Wall Street Journal (08/25/13) Neil Shah
U.S. workers’ pay is not keeping up with inflation. According to data from the U.S. Department of Labor, the average hourly pay for nongovernment, nonsupervisory workers—adjusted for price increases—declined to $8.77 last month from $8.85 in June 2009. Stagnant wages make it more difficult for workers to purchase consumer items, which drive the nation’s economic growth. Economists blame stagnant wages on a slow economic growth rate, companies’ refusal to increase wages, and the pressures of global competition.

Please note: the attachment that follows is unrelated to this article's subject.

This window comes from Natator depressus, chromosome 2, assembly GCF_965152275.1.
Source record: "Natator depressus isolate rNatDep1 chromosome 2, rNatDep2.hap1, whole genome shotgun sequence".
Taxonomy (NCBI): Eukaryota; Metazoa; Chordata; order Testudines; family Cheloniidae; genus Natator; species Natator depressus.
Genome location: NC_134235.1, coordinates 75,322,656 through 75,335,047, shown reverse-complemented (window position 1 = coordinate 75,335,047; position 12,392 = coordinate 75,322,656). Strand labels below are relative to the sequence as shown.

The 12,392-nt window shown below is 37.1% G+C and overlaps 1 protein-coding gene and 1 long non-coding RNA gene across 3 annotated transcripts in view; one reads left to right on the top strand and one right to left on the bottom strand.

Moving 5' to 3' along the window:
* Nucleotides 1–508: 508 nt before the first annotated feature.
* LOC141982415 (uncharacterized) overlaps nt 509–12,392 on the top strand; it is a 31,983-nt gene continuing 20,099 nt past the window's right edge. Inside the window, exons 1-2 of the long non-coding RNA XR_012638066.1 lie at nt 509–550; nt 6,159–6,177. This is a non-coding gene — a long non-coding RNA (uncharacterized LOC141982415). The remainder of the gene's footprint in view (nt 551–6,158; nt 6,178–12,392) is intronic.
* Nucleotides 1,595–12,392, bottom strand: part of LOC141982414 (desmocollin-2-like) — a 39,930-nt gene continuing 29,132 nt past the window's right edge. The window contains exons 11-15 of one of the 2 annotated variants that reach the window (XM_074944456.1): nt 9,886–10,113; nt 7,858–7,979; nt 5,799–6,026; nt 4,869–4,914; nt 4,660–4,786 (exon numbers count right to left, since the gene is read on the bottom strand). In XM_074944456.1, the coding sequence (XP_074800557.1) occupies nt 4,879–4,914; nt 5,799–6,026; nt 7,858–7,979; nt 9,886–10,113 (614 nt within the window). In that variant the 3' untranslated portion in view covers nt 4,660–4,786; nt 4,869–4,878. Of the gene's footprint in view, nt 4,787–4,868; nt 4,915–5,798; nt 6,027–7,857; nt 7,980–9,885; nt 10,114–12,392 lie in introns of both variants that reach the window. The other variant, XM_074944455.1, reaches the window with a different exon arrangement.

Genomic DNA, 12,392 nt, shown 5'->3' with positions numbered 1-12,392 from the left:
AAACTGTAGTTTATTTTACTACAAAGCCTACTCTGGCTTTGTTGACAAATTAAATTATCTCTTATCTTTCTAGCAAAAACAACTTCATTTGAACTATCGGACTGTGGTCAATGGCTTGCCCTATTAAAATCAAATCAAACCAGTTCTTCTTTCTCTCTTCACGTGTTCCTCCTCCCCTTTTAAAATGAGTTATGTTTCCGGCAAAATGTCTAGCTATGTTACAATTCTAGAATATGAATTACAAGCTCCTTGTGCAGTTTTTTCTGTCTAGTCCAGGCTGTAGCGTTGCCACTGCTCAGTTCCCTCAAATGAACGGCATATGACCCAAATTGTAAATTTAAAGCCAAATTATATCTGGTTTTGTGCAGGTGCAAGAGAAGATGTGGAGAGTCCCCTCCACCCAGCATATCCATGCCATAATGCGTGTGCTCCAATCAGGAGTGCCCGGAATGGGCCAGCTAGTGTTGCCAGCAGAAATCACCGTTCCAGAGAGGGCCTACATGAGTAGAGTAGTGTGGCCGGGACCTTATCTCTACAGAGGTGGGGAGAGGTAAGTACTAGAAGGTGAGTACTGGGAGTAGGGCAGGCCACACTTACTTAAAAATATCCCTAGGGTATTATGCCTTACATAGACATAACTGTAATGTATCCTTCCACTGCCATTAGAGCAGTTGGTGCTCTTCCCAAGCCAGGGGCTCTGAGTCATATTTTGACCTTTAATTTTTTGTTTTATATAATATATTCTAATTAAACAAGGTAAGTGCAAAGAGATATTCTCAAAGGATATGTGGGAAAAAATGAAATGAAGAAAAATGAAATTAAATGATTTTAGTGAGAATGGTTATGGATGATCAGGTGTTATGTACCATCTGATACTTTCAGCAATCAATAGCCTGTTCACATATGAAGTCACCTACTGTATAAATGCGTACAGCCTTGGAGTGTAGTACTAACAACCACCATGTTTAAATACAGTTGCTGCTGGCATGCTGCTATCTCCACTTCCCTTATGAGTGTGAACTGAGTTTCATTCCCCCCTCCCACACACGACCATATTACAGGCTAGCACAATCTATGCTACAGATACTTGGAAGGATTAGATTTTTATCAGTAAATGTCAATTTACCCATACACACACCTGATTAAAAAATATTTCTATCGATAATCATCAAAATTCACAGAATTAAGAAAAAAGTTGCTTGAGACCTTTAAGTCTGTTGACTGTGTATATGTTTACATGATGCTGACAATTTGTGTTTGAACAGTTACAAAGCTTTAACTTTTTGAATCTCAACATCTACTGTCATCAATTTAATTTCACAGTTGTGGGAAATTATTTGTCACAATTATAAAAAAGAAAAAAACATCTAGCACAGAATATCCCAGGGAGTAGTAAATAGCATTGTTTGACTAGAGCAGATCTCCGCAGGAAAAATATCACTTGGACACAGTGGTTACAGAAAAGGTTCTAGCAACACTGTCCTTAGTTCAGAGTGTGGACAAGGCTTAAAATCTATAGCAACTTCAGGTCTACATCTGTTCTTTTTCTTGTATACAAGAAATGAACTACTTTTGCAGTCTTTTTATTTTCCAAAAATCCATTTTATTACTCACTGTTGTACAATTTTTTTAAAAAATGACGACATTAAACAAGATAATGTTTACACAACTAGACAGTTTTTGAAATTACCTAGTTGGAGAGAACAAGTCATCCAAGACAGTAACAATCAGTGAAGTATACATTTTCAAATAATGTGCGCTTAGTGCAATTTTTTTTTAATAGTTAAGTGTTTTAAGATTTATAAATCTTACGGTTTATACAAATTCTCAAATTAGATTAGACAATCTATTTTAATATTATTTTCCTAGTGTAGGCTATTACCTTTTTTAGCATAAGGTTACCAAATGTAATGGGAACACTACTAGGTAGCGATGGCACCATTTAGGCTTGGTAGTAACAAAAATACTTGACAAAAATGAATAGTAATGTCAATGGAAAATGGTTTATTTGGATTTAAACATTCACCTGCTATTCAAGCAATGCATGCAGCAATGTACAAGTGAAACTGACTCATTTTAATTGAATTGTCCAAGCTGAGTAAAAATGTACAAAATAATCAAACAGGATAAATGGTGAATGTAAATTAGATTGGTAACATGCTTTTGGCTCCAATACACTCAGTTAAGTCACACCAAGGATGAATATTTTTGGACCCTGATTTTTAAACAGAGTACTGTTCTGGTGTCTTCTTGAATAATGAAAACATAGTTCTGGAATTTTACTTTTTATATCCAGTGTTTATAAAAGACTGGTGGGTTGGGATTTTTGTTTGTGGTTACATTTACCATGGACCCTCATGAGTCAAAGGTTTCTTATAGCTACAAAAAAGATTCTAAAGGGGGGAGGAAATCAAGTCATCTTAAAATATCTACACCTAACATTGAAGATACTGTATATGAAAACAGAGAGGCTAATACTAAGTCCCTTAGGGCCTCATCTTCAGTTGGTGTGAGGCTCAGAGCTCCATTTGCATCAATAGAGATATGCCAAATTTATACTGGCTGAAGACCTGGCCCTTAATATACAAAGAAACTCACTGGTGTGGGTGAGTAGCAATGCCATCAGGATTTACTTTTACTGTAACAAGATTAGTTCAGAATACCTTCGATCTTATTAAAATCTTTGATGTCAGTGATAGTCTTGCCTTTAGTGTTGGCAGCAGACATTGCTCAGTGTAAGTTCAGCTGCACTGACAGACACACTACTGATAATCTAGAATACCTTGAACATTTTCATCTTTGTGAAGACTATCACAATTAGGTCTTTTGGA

Workers do not feel confident they can demand higher wages, and do not feel confident they can leave their jobs to find better work. In the short term, real wages are expected to grow by 1% by the end of 2014. In the long term, median income is expected to drop over the next two decades as the American population ages.